III. Analysis

In moving for partial summary judgment, Defendant argues that the statute of

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limitations for Counts II-IV is three years and that Plaintiffs' recovery thereunder should be limited to the payments made in that time period, which total $14,736.20. Plaintiffs offer two responses. First, they contend that Count IV is broad enough to encompass activities outside that period. Second, they argue that summary judgment is premature because discovery may show that Commercial Audio fraudulently concealed its status as an unlicensed contractor, thus tolling the limitations period. The Court considers the limitations and tolling issues separately.

A. Statute of Limitations

Both sides agree that the District of Columbia's three-year statute of limitations governs Counts II and III -- namely, the violations of 16 DCMR § 800.1 and the CPPA. See Mot. at 3-4; Opp. at 4-5. Under D.C. law, an action for which a period is not otherwise prescribed has a limitation of three years. See D.C. Code § 12-301(8). Counts II and III fall into this category. See Murray v. Wells Fargo Home Mortg., 953 A.2d 308, 323 (D.C. 2008) (" the three-year residual statute of limitations applies to claims brought under the [CPPA]" ); Woodruff v. McConkey, 524 A.2d 722, 724 (D.C. 1987) (holding that actions under 16 DCMR § 800.1 are subject to the general three-year statute of limitations). Additionally, everyone concurs that the statute of limitations for those counts began to run when payment was either required or accepted by Commercial Audio. See Mot. at 5; Opp. at 4-7; see also Woodruff, 524 A.2d at 724 (holding that causes of action based on 16 DCMR § 800.1 arise when payments were made). While the parties dispute how many payments were made during the relevant three-year period, they are in agreement that the sum totals $14,736.20. See Little Decl., ¶ ¶ 10-11; Wells Decl., ¶ ¶ 13-15. Recovery on these two counts, consequently, is limited to this figure, unless Plaintiffs can show the statute of limitations should be tolled. See Section III-B, infra.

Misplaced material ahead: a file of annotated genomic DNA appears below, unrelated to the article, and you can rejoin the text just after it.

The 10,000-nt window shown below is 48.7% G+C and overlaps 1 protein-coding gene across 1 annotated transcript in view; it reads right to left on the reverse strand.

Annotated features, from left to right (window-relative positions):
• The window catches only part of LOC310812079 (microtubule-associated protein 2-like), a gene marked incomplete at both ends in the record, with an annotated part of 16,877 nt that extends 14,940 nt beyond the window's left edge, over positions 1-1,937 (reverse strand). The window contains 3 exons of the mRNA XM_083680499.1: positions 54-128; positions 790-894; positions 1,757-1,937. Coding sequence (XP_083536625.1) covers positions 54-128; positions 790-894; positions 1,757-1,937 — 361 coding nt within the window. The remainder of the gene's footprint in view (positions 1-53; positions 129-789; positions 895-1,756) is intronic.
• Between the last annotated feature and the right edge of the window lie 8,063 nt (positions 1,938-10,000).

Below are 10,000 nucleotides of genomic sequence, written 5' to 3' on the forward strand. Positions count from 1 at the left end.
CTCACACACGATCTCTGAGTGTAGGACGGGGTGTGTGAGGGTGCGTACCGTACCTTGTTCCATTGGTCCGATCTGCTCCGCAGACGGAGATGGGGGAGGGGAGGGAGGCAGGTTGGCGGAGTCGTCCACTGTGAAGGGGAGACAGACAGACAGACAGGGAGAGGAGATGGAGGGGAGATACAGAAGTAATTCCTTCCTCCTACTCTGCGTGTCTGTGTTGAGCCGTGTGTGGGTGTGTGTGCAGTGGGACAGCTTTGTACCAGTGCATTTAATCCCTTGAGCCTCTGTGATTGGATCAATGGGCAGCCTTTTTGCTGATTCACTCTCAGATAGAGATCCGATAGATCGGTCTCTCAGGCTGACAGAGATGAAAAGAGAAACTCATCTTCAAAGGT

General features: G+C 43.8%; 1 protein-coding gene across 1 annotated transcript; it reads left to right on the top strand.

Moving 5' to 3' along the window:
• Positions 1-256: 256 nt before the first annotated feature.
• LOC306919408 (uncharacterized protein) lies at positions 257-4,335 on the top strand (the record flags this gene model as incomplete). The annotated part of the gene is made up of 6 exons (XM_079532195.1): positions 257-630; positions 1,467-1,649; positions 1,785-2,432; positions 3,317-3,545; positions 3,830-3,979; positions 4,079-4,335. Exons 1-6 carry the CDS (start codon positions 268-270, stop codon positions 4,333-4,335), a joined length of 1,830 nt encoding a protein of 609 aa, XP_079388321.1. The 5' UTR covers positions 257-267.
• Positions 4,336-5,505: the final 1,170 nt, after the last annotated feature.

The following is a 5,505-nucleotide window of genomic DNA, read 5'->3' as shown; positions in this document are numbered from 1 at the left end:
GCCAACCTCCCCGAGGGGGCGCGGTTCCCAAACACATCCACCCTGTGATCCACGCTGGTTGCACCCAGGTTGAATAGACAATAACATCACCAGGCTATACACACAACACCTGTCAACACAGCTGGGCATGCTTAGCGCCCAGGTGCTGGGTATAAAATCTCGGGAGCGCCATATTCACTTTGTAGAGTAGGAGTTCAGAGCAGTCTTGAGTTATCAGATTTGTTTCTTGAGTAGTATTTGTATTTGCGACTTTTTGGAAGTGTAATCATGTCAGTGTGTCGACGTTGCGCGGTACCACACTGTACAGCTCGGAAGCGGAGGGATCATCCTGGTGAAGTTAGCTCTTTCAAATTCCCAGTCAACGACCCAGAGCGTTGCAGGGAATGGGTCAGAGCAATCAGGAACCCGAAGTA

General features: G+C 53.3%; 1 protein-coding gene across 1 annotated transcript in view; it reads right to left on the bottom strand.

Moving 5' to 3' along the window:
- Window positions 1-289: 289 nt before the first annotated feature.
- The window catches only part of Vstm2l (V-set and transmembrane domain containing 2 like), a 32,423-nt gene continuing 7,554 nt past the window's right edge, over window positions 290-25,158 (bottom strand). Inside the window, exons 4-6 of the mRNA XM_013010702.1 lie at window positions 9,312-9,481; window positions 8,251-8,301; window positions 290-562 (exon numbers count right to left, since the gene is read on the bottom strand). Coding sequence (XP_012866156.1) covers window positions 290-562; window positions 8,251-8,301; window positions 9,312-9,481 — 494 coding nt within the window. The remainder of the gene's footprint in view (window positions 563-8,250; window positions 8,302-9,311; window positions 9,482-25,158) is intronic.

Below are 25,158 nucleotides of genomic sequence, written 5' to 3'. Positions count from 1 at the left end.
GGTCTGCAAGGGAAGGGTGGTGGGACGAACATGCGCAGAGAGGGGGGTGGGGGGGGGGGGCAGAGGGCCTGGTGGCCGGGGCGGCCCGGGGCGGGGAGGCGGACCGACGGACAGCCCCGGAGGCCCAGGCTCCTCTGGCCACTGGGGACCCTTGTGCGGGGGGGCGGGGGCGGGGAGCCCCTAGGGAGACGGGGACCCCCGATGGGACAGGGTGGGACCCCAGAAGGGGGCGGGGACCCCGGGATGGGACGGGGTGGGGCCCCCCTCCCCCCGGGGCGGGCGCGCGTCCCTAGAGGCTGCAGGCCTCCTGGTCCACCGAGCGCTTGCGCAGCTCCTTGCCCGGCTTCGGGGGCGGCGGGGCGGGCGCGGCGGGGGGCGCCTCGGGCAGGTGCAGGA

Count IV (unjust enrichment) is a little trickier. Neither side challenges the applicability of the same three-year statute of limitations to this cause of action. See Mot. at 3; Opp. at 5-7; see also Bregman v. Perles, 747 F.3d 873, 876, 409 U.S.App.D.C. 143 (D.C. Cir. 2014) (" Under District of Columbia law, . . . unjust enrichment claims are subject to a three year statute of limitations." ). The critical question, however, is what this count relates to. Commercial Audio argues that it hinges solely on the theory that Defendant unjustly enriched itself through retaining money " gained through acts contrary to" the D.C. Municipal Regulations and CPPA. See Mot. at 6 (quoting Compl., ¶ 58). If so, Defendant logically points out, Count IV should be similarly limited to the payments totaling $14,736.20.

Plaintiffs counter that their unjust-enrichment claim is not limited to this theory; rather, it also encompasses the idea that Defendant unjustly enriched itself by being paid for work not performed. They are correct. Although the cause of action specifically references violations of the DCMR and CPPA, see Compl., ¶ 58, it also explicitly alleges that " by virtue of [Defendant's] acts described above, including its receipt of payments from the Littles totaling approximately $151,173.00, [Defendant] has been unjustly enriched." Id., ¶ 57. Those " acts described above" include the general allegations that Defendant performed incomplete and defective work.